But it turned out Salazar’s report was a lie. According to a later report from the Interior Department Inspector General, White House energy czar Carol Browner unilaterally changed the language in the report to suggest that a seven-member panel of outside scientific experts all endorsed the moratorium.
That claim was false. The Obama administration was caught making up the “science” it wanted to fit the policy outcome it desired.
Even before Obama’s White House was caught manipulating that science, oil firms operating in the Gulf sued Obama in federal court to overturn his drilling ban.
After reviewing the facts and science in the case, the U.S. District Court for the Eastern District of Louisiana found that Obama’s drilling ban was an “arbitrary and capricious” abuse of executive authority, and ordered the ban overturned.
But instead of following the law and allowing Gulf drilling to resume, Obama doubled down, issuing a new moratorium featuring minor technical changes from the first.
The second Obama drilling moratorium applied for the exact same length of time as the first moratorium, through Nov. 30, 2010.
But after intense bipartisan political pressure from Louisiana Sens. David Vitter, a Republican, and Mary Landrieu, a Democrat, Obama nominally lifted the moratorium on Oct. 12, 2010.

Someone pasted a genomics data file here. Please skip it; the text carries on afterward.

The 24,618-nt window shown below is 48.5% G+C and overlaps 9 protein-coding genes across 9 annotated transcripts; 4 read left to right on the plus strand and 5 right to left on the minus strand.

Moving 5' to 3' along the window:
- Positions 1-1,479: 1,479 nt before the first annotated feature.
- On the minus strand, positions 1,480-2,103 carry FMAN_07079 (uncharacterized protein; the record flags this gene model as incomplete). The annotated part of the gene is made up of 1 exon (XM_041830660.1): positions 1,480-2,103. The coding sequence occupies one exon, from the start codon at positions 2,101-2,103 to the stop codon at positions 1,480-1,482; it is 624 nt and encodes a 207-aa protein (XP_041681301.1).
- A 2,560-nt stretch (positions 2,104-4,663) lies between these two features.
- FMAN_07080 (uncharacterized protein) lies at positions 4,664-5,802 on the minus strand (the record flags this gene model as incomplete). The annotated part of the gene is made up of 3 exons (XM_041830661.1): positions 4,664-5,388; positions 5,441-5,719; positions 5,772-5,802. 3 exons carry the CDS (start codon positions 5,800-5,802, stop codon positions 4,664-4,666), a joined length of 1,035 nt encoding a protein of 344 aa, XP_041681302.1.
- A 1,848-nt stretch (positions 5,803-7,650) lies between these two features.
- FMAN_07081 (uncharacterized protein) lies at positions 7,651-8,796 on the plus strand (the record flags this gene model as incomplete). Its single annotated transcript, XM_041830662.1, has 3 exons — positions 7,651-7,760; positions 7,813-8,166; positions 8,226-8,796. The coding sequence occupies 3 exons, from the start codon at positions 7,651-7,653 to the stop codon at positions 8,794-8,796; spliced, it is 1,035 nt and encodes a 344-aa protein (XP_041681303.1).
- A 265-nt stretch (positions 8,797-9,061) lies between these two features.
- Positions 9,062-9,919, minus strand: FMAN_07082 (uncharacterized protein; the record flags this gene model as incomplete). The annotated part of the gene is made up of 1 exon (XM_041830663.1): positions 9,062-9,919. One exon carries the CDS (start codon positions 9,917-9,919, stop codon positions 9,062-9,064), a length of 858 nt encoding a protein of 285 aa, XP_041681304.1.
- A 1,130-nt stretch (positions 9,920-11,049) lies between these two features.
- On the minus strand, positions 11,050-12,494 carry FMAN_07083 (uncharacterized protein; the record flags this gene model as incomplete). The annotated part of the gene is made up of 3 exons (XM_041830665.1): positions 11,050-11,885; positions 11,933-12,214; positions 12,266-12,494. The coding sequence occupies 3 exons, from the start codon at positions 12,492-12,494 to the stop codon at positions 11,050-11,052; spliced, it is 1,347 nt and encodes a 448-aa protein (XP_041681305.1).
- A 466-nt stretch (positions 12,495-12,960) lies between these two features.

By that time about 36 rigs in the Gulf of Mexico had been put out of work, five rigs were being transferred to Egypt and other parts of Africa, and 12,000 jobs had been lost.
Energy industry experts predicted that if new oil leases were not issued, the long-term and indirect economic losses would include more than 175,000 jobs in the region.
But even though the Obama the moratorium had been nominally lifted, a functional ban remained because the Interior Department refused to issue any new drilling permits.
So oil companies again took Obama to federal court, this time seeking an order holding the chief executive in contempt of court and asking that the government pay all of their legal fees.
Again, the U.S. District Court for the Eastern District of Louisiana ruled against Obama, finding him in contempt of court for “a flagrant and continuous disregard of the Court’s Order.”
Finally, on Feb. 28, 2011, almost a month after he had been found in contempt, Obama granted the first oil lease in the Gulf of Mexico.
But while the Interior Department has since stepped up the pace of issuing leasing permits, Gulf oil production is still far below pre-Deepwater Horizon levels.
The month before the blowout, according to the Energy Information Administration, oil companies were pumping 1.6 million barrels of oil a day out of the Gulf.
Today they are pumping just 1.07 million barrels a day, a 33 percent drop in production.
All told, according to a 2012 American Petroleum Institute study, Obama’s Gulf oil drilling moratorium cost the United States more than $24 billion in lost energy investments and about 90,000 jobs.
Those losses make the $440,596.68 in legal fees the Eastern District forced Obama to pay the oil companies for defying its court order seem like a drop in the bucket.
Conn Carroll is a senior editorial writer for the Washington Examiner.